Of course, for those with Clotworthy’s level of income, life in a French prison was not so harsh a trial. After a failed escape attempt in 1770 (where he bribed a guard, who pocketed the money and then refused to help him), Clotworthy decided to simply stay in prison for the next twenty-five years. After that, by French law, his debts would be absolved. He reportedly spent £4000 a year on ensuring he had the best lodging possible, [1] and his Parisian friends (and mistresses) were more than happy to visit the prison and enjoy the cooking of his private chef. At first he was imprisoned in Fort-l’Evêque, a debtor’s prison that centuries earlier had been the seat of the Bishop of Paris and the site where those accused of heresy were tortured into a confession. By the 1770s it had primarily become known as where they held those who were imprisoned without charge by royal decree (enabled by the hated legal system of the “lettre de cachet”). However debtors such as Clotworthy were also imprisoned there. In 1780 Jacques Necker, France’s legendary finance minister of the period, visited Fort-l’Evêque and decided it was no longer up to standard, and so August of that year it was closed. Clotworthy, along with the other residents, was transferred to La Force prison.

La Force prison -
La Force prison, which was demolished in 1845.

La Force seems to have been much less salubrious than Fort-l’Evêque, especially as the encroaching Revolution led to less corruption and hence less comfortable living conditions for Clotworthy. In a letter to Francis Osborne (British Foreign Secretary and Marquess of Carmarthen), he described being imprisoned alone “save for the vermin and a mouse which I taught to come for food”.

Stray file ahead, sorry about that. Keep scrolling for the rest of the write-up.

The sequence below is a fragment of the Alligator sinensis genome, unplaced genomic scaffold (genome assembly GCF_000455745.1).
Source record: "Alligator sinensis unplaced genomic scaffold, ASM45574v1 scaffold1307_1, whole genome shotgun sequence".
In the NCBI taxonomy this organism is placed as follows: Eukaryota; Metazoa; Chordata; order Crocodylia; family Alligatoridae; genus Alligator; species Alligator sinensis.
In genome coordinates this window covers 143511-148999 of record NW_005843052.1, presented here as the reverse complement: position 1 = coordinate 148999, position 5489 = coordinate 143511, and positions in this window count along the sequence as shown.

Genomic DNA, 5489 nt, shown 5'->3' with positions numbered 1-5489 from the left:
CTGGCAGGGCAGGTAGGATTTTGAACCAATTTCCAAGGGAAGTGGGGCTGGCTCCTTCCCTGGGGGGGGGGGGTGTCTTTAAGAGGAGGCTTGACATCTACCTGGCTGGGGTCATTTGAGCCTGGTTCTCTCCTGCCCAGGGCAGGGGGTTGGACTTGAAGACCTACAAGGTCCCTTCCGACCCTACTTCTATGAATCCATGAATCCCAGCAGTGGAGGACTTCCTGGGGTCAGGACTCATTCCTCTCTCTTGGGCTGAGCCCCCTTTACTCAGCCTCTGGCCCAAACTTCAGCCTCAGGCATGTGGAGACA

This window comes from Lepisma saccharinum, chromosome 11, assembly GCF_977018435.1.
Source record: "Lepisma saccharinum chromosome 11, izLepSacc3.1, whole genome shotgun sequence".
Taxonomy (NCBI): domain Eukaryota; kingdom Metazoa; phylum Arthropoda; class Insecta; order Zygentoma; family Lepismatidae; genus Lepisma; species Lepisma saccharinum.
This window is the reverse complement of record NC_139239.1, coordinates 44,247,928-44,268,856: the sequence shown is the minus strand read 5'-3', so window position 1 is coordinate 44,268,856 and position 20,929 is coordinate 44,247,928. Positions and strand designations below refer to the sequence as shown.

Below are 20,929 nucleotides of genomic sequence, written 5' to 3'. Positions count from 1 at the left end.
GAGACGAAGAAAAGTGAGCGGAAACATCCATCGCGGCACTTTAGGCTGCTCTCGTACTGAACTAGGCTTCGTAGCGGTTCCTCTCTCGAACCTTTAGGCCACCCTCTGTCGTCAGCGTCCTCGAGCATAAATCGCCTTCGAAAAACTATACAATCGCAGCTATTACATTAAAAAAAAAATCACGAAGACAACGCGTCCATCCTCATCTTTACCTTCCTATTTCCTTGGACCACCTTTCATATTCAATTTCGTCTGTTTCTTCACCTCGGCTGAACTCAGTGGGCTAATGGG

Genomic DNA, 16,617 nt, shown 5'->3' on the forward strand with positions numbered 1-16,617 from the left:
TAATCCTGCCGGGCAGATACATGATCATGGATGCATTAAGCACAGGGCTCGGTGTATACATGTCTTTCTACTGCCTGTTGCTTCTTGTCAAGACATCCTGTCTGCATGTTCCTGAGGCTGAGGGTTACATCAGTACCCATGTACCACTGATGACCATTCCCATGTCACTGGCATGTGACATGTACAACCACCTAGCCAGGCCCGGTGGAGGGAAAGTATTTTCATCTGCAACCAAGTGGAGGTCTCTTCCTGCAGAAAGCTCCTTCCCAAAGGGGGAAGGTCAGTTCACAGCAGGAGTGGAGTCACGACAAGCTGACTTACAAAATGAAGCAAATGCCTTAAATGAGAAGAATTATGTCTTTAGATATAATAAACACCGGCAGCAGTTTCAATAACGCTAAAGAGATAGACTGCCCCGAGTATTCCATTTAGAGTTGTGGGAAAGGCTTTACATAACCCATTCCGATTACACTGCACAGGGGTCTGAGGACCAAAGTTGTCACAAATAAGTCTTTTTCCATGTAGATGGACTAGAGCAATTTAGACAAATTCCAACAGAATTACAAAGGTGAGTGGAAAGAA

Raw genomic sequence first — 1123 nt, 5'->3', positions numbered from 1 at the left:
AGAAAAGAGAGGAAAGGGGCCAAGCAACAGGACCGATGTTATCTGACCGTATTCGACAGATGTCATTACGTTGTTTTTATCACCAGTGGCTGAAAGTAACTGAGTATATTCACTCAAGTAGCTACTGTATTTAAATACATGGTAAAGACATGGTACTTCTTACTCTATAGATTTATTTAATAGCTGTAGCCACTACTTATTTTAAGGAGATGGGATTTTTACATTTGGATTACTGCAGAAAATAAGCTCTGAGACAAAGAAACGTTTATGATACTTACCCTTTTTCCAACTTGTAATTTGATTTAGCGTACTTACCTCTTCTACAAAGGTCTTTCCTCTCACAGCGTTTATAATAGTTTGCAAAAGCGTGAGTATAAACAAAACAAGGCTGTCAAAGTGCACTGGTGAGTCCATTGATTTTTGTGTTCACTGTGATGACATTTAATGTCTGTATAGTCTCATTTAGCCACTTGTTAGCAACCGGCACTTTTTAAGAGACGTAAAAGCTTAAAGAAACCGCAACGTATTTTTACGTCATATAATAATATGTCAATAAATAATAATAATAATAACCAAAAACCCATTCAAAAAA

La Force did have one silver lining for Clotworthy however – Marie Anne Barcier, daughter of the Governor of the prison and reportedly a great beauty. The two began a relationship, and he may have even secretly married her in a ceremony of dubious legality. She twice attempted to help him escape but failed. Finally on the 13th July 1789, during the riots in Paris that would climax with the storming of the Bastille the next day, a mob broke into La Force and liberated the prisoners. Marie Anne would later claim credit for having inspired them to this. Clotworthy first took refuge at the British Embassy and then fled to Calais. He was almost detained at the border crossing, but he managed to make his way across the Channel to Dover. He was the first passenger to leave the ship when it made landfall, and fell to the ground kissing it and proclaiming

God bless this land of liberty!

On the 19th August he and Marie Anne were married, officially, at the church of St Peter Upon Cornhill in the centre of London. The happy couple visited Antrim briefly, but separation had not lessened Clotworthy’s distaste for his mother’s company and they returned to London fairly quickly. However the honeymoon was soon over – Marie Anne had a taste for extravagance that Clotworthy disapproved of, while he himself may have wound up in debt once again over a failed business proposition. However the true cause of their relationship issues was Clotworthy’s roving eye. He had taken a fancy to a 19-year old servant girl named Elizabeth (her surname was either Lane or Blackburn, sources vary). He abandoned Marie Anne (who was suffering from angina), giving her a pension of £300 a year. She claimed this until she died of a heart attack in 1803, only 38 years old.